Disclaimer: It should be noted that these are my personal musings and reflections, and do not reflect the official stance on design for any project I am associated with, nor the official position of my employer.
Years ago I had a gaming experience that has stuck with me to this day. I’d be lying if I didn’t say that said experience informs my decisions on an almost daily basis today, and probably accounts for at least half of the reasoning behind leaving Redmond and coming out to Prague.
I know I talk about Ultima Online fairly often, so I’ll have to ask you to bear with me a little longer as I talk about it some more. While you could probably attribute a lot of the design decisions made early on to Ultima Online to a general lack of industry knowledge on how the then bleeding edge MMORPG space (Meridian 59 was just about the only other thing out there – unless you count The Realm of which I do not), I tend to look at a lot of them as bold and counter to the more commonly accepted norms of AAA design doctrine these days.
While leading designers such as Will Wright, and standard large publisher practices from houses such as Microsoft Game Studios have pushed for the softer experience, the lower bar to entry, quicker reward for player action, and general “hook” to a title to be sooner, easier to achieve – and in general advocate for lowering the frustration factor of a title – I personally can’t help but feel like that whole philosophy is motivated by one thing – and one thing only. The almighty dollar.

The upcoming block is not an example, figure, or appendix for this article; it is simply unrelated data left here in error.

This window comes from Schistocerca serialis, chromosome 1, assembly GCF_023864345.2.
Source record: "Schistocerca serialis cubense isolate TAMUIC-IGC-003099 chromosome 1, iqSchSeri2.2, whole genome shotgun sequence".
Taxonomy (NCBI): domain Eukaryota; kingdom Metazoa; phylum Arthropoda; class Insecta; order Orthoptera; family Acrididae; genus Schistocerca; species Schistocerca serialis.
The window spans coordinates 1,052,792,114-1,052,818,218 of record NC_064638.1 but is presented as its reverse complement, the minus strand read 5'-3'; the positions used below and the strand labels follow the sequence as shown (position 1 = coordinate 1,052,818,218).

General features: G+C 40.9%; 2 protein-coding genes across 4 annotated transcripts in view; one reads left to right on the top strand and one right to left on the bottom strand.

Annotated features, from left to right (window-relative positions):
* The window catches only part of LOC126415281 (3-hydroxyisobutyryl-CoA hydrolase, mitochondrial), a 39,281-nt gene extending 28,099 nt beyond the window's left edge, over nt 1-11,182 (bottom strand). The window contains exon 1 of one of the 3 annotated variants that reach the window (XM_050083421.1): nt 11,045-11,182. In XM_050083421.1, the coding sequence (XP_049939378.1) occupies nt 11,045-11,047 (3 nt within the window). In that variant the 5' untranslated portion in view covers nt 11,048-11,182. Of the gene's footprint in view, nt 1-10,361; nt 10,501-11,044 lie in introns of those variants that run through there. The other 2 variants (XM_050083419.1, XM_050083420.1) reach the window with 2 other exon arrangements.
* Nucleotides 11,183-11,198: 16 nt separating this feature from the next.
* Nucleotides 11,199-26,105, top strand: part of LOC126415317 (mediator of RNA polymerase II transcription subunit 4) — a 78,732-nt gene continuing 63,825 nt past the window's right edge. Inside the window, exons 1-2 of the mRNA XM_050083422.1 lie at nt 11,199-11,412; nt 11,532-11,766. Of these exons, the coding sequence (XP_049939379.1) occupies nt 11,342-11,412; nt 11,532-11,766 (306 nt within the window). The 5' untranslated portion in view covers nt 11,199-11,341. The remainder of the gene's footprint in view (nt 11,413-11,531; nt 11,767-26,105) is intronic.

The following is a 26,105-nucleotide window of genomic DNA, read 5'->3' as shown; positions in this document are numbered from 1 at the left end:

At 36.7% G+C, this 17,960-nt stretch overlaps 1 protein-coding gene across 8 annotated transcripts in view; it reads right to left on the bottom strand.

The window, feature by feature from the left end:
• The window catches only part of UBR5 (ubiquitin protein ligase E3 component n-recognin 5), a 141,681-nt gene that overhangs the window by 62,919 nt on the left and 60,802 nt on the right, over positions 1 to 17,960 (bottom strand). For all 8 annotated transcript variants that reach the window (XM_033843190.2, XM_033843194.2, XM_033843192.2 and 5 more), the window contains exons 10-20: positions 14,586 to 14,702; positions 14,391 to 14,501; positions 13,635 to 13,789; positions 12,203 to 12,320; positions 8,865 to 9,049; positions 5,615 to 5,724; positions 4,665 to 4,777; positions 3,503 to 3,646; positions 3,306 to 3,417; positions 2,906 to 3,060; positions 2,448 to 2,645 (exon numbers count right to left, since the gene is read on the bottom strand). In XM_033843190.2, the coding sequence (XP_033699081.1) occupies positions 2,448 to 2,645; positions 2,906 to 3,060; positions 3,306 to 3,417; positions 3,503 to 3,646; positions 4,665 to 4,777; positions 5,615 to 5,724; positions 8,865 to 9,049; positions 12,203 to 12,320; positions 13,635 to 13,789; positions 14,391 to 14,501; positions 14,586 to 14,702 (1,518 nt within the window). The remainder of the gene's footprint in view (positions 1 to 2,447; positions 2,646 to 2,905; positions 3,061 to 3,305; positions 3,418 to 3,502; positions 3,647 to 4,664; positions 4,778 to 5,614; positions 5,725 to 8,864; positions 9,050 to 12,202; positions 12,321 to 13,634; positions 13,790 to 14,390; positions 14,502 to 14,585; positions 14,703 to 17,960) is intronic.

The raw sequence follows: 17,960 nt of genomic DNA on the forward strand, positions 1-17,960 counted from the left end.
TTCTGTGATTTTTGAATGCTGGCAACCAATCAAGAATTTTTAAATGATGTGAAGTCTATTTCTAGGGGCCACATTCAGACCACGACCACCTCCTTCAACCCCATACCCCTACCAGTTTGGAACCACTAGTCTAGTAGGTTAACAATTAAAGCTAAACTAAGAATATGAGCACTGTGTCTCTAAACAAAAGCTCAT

DayZ for me was my opportunity to thumb my nose at the given norm – toss away the types of best practices that I so frequently saw pushed in platform feature meetings, and conference calls with 1PP developers early on in my career. I viewed it as my chance to stand apart from the typical executive and publisher pushed design changes and show the industry as a whole that putting the player in situations where they could risk a complete loss of progress – a total reset – was still a viable design.
Don’t get me wrong, I still feel this way. I seriously doubt anything will ever change that. However, I always have that concern in the back of my head – that DayZ will become a victim of its own success. The scale of dollars in tends to proportionately scale the amount of executive and publisher attention up. As we approach our beta milestone, and then eventual release from Early Access – will the single best selling title for Bohemia (to the best of my knowledge) be put under more pressure to lower the investment time for player progression? Will my team be pushed to make the title more accessible? And should I be standing my ground on this issue – especially considering any hypothetical executive or publisher pressure would be coming purely from overwhelming consumer pressure that the title is too hard?
As an Early Access title that was not crowd funded, do I owe my focus to the original design intent of DayZ as the brutally harsh anti-game, or to the evolving demands of the growing consumer audience? My moral compass leans heavily towards keeping DayZ brutal, protecting the integrity of that heart pounding experience while trying to temper the demands of the lighter or more casual experience consumer with full and rich support for modifying what that experience is on both the server, and game modification level.
I suppose time will tell if I was foolishly optimistic, or if there is still room for the unforgiving experience in the AAA persistent multiplayer space.